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op-ed
april 2007

The power of pictures

 





  Op-ed
by Hans Durrer
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"Film footage of the servicewoman taken prisoner in the Persian Gulf, wearing a black headscarf, as she "admitted" to trespassing on Iranian waters, will become one of the iconic images of the crisis between Iran and the West." That is what the Independent wrote on 29 March 2007. Since, as Eugène Ionesco stated in Rhinoceros, "You can only predict things after they have happened", this of course remains to be seen.

Tony Blair, according to the Daily Telegraph, "described Iran's behaviour during the crisis as "disgraceful," and said the decision to broadcast footage of the seized party yesterday was "contrary to all international laws." Given that Mr Blair did not seem to have agonised over international laws when he sent British troops — why not his sons? — alongside North American troops, to invade Iraq, one would think that he's not really in a position to cite international laws. Yet there are also legal and defence experts who said, according to the Independent, that "the television footage could have been in breach of the Geneva Convention, despite Britain and Iran not being in a state of war. One analyst, Paul Beaver, said: "There are a host of reasons why this could be in breach of the Convention. They have not been charged, and they have not been allowed consular access."

Next The Geneva Conventions, well, that is a wide field. Like all such conventions, they need to be interpreted. When the North American government showed photos of the dead sons of Saddam Hussein, the International Committee of the Red Cross (ICRC), the guarantor of the Geneva Conventions, remained even more neutral as usual. "We are not sure whether the two dead brothers are considered war dead," the ICRC spokesperson Antonella Notari was quoted in Spiegel Online. The fact that the US belongs to the biggest donors of the ICRC may have helped to reach this conclusion.
  There is no doubt that the release of these pictures has served propaganda purposes. In fact, pictures released by governments almost always serve propaganda purposes. The question here is whether these images show the persons portrayed in a degrading manner. Do they? Not to my eyes.
  How one reads pictures is of course a personal — and, not to forget, a culturally conditioned — matter. So what did I see? I saw several males and one female eating, one of the males with a healthy appetite. I saw the female wearing a headscarf and smoking a cigarette. I did not feel appalled watching them, they did not look degraded to me. Moreover, I strongly believe that their relatives must have felt relieved seeing them alive and well.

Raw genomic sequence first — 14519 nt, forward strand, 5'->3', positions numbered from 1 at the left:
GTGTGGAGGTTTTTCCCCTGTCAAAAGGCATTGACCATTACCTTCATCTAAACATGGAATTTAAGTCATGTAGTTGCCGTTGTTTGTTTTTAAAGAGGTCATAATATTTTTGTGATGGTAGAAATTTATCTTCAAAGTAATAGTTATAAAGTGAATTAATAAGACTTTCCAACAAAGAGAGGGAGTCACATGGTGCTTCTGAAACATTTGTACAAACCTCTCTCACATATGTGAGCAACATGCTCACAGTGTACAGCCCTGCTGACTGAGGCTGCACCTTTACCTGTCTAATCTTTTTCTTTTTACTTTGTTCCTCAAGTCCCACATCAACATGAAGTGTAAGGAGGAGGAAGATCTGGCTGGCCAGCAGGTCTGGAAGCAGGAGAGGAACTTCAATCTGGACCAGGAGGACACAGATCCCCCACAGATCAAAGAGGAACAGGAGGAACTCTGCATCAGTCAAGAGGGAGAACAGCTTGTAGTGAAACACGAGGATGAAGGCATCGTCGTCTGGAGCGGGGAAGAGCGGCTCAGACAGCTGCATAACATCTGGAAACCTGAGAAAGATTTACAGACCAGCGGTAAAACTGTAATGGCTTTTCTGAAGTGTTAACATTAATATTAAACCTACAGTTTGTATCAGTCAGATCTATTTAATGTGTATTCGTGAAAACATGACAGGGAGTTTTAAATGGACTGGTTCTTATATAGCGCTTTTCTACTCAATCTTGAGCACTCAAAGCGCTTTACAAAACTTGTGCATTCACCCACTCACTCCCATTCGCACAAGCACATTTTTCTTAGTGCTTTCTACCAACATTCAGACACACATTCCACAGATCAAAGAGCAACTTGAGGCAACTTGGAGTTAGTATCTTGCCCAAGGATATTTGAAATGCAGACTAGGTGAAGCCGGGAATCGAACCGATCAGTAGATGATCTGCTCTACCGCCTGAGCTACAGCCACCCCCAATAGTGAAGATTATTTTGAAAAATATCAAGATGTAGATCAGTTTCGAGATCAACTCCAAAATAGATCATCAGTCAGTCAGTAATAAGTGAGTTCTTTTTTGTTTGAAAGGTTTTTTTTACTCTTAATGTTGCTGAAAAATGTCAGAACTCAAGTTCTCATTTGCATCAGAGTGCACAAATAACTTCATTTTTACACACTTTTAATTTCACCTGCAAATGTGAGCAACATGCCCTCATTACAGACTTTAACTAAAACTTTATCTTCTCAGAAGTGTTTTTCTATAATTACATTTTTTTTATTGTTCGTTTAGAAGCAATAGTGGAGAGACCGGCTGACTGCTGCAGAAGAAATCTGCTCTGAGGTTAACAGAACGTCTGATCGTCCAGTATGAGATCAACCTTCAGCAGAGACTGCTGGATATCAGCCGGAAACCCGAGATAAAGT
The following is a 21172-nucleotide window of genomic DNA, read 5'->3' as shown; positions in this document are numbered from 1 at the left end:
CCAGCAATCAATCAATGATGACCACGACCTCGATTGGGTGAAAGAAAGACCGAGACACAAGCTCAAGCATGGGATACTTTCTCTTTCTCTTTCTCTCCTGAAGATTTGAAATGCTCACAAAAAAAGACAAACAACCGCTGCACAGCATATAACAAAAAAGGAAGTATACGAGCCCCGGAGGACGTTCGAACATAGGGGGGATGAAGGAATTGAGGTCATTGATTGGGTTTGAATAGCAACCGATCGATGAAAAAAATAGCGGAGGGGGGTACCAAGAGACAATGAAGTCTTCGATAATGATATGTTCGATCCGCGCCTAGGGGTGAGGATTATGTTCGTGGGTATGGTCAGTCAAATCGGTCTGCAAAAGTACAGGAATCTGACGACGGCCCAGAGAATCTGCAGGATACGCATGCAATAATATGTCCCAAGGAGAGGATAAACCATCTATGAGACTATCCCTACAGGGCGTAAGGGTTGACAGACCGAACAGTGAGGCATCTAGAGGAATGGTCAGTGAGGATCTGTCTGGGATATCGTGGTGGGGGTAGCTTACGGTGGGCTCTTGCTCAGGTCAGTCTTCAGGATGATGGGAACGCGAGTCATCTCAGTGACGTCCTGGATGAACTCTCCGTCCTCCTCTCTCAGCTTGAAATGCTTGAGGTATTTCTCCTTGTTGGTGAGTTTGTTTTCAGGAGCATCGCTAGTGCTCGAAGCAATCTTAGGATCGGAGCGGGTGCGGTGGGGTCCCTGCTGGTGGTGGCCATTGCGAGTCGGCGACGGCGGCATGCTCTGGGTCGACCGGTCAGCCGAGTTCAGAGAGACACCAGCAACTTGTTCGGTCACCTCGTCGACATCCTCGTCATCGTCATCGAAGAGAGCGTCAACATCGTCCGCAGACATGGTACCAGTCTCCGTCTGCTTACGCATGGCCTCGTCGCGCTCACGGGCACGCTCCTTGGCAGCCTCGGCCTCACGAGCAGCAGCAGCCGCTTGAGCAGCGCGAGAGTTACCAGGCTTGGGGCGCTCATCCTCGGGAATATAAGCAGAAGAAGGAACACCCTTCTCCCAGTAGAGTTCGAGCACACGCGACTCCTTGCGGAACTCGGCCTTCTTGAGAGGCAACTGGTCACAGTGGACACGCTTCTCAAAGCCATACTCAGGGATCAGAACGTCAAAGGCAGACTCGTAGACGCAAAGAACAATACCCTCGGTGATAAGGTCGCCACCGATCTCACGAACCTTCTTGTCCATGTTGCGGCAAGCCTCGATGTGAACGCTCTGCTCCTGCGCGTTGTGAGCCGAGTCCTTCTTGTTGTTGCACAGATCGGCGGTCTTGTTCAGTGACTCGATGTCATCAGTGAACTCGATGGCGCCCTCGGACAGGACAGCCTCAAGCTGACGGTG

Next Then a second video was broadcast on Iranian television. This time it showed the servicemen in their uniform and the woman in a black robe and a headscarf — since, in the meantime, she most probably had not converted to Islam, nothing could have demonstrated better the collision between two, at this point in history, irreconcilable civilisations. While a crewman read an obviously scripted apology — "We trespassed ... I would just like to apologise for entering your waters without permission" — the female captive, seemingly amused — did she wonder about her new attire? — looked on. Mr Blair felt clearly less amused when he said on television: "I really don't know why the Iranian regime keeps doing this. All it does is enhance people's sense of disgust at captured personnel being paraded and manipulated in this way. It doesn't fool anyone." Right. So why bother?
Next One of the reasons is the power of these pictures, for they show the British government helpless — hence Mr Blair's anger. Another reason is that what we will remember from this incident will be the pictures and not so much the circumstances that went with it. It is the pictures — for they convey emotions and it is to these that we seem to cling — that will form our collective memory. Remember the video footage, courtesy of the United States army, of the capture and subsequent "medical examination" of Saddam Hussein? Not exactly in tune with the toothless Geneva Conventions, as some commentators have pointed out.
  The North Americans in charge didn't care then, the Iranians in charge did not care this time. Needless to say, this is not what these pictures show. It is however what we above all need to remember. For the power of pictures lies not only in creating memory but also in blocking it.
   
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